A recluse for more than twenty years, Wren Heyden wants one thing out of life: marriage. With her vast fortune, she sets her sights on buying a husband. But when she makes the desperate—and oh-so-dashing—earl a startlingly unexpected proposal, Alex will only agree to a proper courtship, hoping for at least friendship and respect to develop between them. He is totally unprepared for the desire that overwhelms him when Wren finally lifts the veils that hide the secrets of her past. . . .
Right now, I’m into a lot of things that I wasn’t into before–times, they are a changin’ and me with them. But, I promise all of the recent changes I’ve made in my life are positive, or at least aren’t hurting anyone (myself included). As a matter of fact, I’m sure you’ve already seen the post about my diet, right? Well, there are other changes, too. Some big, some small, but all of them relevant to the speed at which life whirls by.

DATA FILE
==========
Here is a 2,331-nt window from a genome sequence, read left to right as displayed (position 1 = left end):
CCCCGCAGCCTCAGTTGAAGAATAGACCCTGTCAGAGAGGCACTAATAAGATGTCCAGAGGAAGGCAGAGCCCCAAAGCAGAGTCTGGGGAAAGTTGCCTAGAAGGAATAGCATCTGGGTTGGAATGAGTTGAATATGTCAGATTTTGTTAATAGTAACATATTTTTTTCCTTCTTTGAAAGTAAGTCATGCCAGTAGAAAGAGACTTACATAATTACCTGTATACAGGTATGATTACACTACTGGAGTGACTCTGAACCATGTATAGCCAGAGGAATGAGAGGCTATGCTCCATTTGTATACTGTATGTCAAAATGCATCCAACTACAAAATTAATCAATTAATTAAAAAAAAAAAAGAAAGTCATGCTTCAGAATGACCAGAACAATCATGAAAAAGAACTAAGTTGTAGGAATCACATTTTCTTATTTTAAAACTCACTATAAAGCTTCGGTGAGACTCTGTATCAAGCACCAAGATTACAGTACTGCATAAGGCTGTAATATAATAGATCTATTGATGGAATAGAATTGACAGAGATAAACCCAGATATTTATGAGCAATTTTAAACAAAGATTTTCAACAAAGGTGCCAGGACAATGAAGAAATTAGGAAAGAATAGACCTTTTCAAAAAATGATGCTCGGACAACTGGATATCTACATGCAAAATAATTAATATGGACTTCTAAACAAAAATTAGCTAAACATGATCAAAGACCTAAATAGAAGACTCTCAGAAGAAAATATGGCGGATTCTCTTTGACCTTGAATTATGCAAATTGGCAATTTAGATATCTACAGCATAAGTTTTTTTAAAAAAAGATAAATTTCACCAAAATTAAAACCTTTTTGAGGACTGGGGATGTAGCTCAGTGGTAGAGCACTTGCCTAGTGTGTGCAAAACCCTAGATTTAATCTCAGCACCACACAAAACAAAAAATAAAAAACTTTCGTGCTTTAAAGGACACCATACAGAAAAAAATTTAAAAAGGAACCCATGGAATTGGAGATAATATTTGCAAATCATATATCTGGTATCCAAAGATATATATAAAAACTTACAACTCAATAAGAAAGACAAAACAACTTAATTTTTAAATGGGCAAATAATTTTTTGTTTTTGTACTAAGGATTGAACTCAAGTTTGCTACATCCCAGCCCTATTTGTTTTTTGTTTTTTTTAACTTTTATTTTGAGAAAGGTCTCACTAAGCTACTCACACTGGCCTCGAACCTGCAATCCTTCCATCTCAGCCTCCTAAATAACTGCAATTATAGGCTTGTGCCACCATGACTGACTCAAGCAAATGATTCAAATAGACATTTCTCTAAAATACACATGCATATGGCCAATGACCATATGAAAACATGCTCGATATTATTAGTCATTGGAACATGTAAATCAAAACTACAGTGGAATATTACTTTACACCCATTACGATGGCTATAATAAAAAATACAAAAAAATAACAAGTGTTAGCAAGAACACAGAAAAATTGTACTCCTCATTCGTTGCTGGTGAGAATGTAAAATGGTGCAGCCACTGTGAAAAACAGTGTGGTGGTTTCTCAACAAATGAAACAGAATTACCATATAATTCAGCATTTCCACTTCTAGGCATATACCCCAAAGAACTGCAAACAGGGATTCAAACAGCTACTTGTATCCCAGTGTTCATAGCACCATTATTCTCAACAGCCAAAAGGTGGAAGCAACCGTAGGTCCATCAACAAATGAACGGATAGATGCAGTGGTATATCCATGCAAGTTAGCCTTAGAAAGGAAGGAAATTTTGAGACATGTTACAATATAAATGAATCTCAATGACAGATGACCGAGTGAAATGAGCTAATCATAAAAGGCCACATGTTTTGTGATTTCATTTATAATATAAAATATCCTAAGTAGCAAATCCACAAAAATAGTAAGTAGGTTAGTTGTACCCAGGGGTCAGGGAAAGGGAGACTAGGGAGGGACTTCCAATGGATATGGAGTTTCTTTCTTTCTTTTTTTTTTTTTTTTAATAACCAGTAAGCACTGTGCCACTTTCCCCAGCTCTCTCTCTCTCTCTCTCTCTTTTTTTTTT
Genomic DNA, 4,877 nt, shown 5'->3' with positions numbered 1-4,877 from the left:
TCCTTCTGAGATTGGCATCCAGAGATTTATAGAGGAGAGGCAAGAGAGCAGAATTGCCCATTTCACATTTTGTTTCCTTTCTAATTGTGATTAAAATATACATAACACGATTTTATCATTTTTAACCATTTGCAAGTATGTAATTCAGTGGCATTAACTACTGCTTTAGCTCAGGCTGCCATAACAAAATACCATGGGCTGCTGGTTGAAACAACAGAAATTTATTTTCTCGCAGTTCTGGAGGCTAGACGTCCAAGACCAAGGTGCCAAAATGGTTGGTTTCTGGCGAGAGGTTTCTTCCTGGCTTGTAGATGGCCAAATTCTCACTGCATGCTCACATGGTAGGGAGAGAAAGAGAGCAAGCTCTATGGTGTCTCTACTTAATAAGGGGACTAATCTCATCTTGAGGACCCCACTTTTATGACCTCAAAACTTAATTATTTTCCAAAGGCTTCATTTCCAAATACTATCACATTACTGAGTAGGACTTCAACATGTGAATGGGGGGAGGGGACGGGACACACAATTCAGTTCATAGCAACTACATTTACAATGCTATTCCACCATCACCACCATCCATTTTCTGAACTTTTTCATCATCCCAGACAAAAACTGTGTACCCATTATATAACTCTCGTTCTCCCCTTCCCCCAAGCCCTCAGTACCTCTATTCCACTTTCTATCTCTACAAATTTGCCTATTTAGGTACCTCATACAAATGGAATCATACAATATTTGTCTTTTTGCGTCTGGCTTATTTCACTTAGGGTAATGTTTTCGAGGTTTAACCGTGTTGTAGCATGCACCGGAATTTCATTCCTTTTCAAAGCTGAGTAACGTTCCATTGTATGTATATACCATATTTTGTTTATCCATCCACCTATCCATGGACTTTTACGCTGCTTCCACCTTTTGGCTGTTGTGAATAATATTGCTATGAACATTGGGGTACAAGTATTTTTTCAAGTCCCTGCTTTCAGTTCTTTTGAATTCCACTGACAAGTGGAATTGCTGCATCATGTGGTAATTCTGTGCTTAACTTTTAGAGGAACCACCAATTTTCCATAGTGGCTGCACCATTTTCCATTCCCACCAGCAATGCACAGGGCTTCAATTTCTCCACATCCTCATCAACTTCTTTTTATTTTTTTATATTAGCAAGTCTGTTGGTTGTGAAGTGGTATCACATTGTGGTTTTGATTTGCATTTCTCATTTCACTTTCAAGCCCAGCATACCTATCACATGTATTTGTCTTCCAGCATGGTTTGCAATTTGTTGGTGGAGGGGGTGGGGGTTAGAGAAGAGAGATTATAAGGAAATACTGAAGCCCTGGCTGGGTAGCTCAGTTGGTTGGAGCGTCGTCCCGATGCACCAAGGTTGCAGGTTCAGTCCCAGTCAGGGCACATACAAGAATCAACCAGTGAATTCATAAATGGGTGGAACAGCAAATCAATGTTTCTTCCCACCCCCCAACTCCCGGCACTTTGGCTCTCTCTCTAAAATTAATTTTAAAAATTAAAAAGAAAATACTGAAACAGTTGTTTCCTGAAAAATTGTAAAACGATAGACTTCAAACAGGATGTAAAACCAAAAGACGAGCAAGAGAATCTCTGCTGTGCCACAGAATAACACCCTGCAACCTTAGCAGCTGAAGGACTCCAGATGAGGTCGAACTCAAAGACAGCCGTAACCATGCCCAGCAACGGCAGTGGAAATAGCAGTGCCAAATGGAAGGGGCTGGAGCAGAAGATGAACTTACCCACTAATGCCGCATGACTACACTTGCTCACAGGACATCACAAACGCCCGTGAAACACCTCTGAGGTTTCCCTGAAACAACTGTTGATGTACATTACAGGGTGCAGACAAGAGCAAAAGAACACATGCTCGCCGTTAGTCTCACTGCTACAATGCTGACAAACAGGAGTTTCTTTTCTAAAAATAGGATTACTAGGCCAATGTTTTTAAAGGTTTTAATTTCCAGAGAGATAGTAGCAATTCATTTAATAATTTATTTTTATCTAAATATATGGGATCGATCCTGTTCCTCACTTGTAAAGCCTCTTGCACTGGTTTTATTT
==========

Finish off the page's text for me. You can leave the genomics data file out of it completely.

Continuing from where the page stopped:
The first change I’ll mention is that I’ve expanded my repertoire. Review repertoire, anyway. Now, I am reading a bigger balance in material. I did, after all, start out as a reader with comics. Coming sooner than you think (the 17th of this month) will be my review for Batman/The Flash: The Button Deluxe Edition. It’s available for pre-order right now, but Amazon is giving a teensy weensy sneak peak inside (as they do all books) if you’re antsy. I’ve already been diving in there and I can tell you this–it doesn’t disappoint and my review is going to post on the release date. But, not only have I been reading and reviewing more comics, returning to a first love, I’ve been reviewing more romances, too. I have missed the genre. I never left it, but sometimes I drift and, this time, I drifted into realism in every sort. That’s a story for another day, but stay tuned for those reviews, eh? I promise I’ll try my best to give you all the skinny on the newest releases in books other than hard case and sci-fi (although, I’ll have those, too).